It was believed that the dead, in the company of their possessions, could carry on as if they were still alive. They were shown off during funeral processions that became so outlandish and cumbersome during the Tang era that restrictions had to be placed on how much stuff people could go out with. The objects and artworks were then organised and curated, sometimes into shrines, with “tomb guardians”– chesty, sharp-toothed and horned creatures sitting atop pedestals – placed at the entrance to guard the loot. As a direct reflection of the way society and the living operated above ground, the more important you were the more impressive your final utterance and tomb plot.

Which returns to the theme of art and legacy. “Tombs die too,” Roland Barthes noted while mourning the death of his mother and, more prematurely, the cultural monument he had spent his life erecting. In addition to chance discoveries made while digging the earth beneath building sites, chicken factories, car parks and restaurants, the objects in this exhibition have emerged from tombs of the royal and nameless and significantly from a network of burial sites lying beneath the new Xi’an airport. There is something both obscene and wonderfully karmic about this looting process: all that wealth and prestige given over to the public good; all those kowtowers and greedy officials met with the same disdain, by their developer descendants, resorted to when furtively negotiating their plots. The new airport will service millions while the once scenic now inconveniently placed tombs will pave the way for many more exhibitions such as this.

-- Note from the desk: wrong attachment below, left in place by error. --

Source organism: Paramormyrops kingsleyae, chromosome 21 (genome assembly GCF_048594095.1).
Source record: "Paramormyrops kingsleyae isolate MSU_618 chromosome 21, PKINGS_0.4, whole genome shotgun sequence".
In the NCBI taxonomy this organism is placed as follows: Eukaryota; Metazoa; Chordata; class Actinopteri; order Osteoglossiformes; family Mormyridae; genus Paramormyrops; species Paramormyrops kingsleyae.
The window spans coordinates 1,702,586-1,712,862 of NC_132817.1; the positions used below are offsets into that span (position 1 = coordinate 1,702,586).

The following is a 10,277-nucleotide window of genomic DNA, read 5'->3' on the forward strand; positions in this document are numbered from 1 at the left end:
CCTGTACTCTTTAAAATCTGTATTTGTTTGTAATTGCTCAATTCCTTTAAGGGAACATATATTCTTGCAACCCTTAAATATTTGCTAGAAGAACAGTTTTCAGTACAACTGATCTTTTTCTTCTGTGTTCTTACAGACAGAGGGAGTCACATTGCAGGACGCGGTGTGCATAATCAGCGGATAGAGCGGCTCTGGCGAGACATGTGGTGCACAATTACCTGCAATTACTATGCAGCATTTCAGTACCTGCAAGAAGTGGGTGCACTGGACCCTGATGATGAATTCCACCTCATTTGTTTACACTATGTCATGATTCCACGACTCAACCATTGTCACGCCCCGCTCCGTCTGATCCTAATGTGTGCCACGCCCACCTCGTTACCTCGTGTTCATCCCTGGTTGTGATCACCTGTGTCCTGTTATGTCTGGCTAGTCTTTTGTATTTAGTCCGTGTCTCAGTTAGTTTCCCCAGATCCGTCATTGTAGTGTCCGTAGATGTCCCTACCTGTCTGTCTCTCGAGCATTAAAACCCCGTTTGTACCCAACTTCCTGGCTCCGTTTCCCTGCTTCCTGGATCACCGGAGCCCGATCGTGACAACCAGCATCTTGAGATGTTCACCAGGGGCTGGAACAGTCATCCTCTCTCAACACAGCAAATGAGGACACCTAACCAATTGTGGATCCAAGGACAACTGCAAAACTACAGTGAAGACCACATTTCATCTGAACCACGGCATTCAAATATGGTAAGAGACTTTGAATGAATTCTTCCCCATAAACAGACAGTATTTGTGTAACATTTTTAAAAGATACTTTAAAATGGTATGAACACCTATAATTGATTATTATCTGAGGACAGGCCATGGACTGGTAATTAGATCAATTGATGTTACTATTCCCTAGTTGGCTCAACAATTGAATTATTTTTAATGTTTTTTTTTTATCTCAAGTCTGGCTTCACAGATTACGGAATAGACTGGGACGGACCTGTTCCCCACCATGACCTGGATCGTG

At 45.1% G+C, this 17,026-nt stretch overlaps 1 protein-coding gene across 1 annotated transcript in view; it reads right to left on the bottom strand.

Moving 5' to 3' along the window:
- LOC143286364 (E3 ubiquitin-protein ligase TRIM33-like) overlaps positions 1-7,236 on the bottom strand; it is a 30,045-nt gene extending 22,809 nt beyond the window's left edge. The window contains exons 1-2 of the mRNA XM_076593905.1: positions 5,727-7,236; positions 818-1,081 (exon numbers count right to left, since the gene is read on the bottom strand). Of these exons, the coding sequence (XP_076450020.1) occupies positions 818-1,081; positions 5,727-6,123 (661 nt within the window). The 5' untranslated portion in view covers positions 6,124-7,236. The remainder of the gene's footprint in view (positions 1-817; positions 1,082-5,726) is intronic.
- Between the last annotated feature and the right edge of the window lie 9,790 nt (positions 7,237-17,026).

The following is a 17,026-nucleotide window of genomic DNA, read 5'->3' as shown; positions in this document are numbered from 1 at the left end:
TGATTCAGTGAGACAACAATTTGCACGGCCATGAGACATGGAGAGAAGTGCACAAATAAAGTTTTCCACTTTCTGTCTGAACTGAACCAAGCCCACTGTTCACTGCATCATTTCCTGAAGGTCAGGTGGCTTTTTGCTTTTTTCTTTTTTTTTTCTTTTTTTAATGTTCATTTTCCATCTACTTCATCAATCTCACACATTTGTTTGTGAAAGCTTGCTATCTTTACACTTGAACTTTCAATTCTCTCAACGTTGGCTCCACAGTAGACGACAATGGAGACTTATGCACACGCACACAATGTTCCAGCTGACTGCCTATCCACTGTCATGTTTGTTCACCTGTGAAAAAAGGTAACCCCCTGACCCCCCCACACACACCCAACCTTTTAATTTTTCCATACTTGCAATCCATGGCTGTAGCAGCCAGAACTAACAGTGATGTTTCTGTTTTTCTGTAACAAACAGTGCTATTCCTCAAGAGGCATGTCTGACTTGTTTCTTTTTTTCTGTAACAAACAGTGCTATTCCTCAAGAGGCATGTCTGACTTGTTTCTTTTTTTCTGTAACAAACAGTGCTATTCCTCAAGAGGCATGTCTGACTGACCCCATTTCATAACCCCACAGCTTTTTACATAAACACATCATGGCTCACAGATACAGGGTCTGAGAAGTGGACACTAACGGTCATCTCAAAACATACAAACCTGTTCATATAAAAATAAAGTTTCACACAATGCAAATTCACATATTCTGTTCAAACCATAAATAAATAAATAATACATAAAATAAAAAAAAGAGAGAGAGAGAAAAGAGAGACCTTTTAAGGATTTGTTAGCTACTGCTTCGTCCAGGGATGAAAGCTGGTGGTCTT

1 . Arts Diary

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THEATRE Cat on a Hot Tin Roof

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THEATRE The Honey Bees

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OPERA Carmen

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Last chance


Brunswick Mechanic’s Institute, Melbourne, until June 25

MUSIC Broadbeach Country Music Festival

Various venues, Queensland, until June 19

This article was first published in the print edition of The Saturday Paper on June 18, 2016 as "Buried treasures".

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Patrick Hartigan is a Sydney-based artist.